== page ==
Although Daimler, Ford and Nissan have been working together since 2013 to develop a fuel cell system, Symbio FCell has had its own collaboration project with Nissan to design an H2 range extender. At the FC Expo in Tokyo this March (see Japan Leads the Way), Symbio – by its own account, the “European leader of hydrogen mobility solutions”– exhibited a system of this type for the e-NV200, a van with a powertrain based on Nissan’s Leaf engine.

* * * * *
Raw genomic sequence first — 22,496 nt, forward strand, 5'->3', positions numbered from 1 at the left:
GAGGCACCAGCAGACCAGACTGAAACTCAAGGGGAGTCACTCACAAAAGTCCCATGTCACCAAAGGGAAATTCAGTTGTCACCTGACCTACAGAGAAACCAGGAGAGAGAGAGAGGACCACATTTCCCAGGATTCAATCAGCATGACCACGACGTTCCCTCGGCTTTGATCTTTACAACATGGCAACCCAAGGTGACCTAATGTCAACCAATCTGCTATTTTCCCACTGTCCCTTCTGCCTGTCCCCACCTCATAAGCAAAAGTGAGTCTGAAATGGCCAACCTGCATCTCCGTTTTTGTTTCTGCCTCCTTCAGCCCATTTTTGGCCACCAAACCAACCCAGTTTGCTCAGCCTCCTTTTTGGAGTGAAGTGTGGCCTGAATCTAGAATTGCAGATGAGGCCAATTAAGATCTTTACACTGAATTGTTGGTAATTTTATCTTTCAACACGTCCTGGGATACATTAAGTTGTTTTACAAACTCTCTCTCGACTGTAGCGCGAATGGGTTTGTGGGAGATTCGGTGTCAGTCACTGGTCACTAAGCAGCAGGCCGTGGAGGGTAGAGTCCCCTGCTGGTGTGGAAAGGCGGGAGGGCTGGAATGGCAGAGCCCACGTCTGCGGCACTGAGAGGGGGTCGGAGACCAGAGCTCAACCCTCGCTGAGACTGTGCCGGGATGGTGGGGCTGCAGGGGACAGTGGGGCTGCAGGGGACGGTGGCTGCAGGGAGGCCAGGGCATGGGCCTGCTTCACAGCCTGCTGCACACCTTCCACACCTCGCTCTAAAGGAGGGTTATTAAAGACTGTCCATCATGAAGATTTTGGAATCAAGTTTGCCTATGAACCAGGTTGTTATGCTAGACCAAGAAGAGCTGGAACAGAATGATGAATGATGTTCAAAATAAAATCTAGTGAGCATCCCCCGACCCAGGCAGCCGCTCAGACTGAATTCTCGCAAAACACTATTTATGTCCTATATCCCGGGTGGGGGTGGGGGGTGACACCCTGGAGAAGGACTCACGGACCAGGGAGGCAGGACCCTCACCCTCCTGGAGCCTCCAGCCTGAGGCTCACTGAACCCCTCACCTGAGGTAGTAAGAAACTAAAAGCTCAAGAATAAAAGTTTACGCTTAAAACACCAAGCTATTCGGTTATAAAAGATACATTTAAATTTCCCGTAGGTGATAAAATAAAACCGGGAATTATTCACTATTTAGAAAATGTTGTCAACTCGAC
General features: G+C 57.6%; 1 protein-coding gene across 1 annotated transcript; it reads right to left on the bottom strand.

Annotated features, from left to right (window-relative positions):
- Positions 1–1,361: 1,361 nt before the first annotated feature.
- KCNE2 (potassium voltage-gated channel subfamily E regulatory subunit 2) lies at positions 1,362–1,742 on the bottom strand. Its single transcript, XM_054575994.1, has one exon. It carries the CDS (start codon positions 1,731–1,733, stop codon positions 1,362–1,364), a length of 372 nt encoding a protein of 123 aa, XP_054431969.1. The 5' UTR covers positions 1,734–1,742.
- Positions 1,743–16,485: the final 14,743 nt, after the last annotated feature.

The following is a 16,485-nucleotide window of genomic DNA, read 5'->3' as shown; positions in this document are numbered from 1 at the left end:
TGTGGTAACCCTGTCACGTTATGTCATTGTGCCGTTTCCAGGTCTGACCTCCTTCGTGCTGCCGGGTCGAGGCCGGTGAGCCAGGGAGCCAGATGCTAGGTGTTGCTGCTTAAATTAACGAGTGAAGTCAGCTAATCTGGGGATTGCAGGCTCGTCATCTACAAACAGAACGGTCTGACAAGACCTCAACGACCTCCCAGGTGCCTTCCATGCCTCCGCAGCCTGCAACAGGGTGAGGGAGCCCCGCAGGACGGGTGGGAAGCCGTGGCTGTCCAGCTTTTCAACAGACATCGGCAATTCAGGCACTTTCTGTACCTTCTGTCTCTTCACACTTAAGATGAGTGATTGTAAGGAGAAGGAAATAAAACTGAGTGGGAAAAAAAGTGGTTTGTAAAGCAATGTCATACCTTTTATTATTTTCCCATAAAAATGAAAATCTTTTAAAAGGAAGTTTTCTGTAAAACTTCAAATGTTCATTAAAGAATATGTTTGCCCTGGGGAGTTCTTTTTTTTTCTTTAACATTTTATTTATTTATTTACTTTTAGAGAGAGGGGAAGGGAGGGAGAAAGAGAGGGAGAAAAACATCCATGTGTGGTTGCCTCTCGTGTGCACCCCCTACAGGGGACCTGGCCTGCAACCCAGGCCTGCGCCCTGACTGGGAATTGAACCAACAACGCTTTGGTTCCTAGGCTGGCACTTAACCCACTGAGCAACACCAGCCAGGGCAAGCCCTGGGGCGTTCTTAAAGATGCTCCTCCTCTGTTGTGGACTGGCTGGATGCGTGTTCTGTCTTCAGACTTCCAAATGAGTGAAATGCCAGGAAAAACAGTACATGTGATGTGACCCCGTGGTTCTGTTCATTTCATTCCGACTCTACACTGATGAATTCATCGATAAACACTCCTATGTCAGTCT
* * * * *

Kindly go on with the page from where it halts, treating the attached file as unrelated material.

Fabio Ferrari, CEO of Symbio, explained: “The integration of our system into Nissan’s five to seven seat EVs will have taxicabs contribute to improved air quality without any impact on day-to-day business.” He expects the vehicle – whose 3.8 kilograms of hydrogen boost the range to 500 kilometers (311 miles) – to make it to the European market in September next year. Symbio is supported by Michelin, which owns one-third of the company, Engie and Borit, the supplier of the metallic bipolar plates used for the stacks. It previously collaborated with Renault to equip the HYKangoo with a 300-kilometer (186-mile) range extender and has sold around 500 of these cars to date.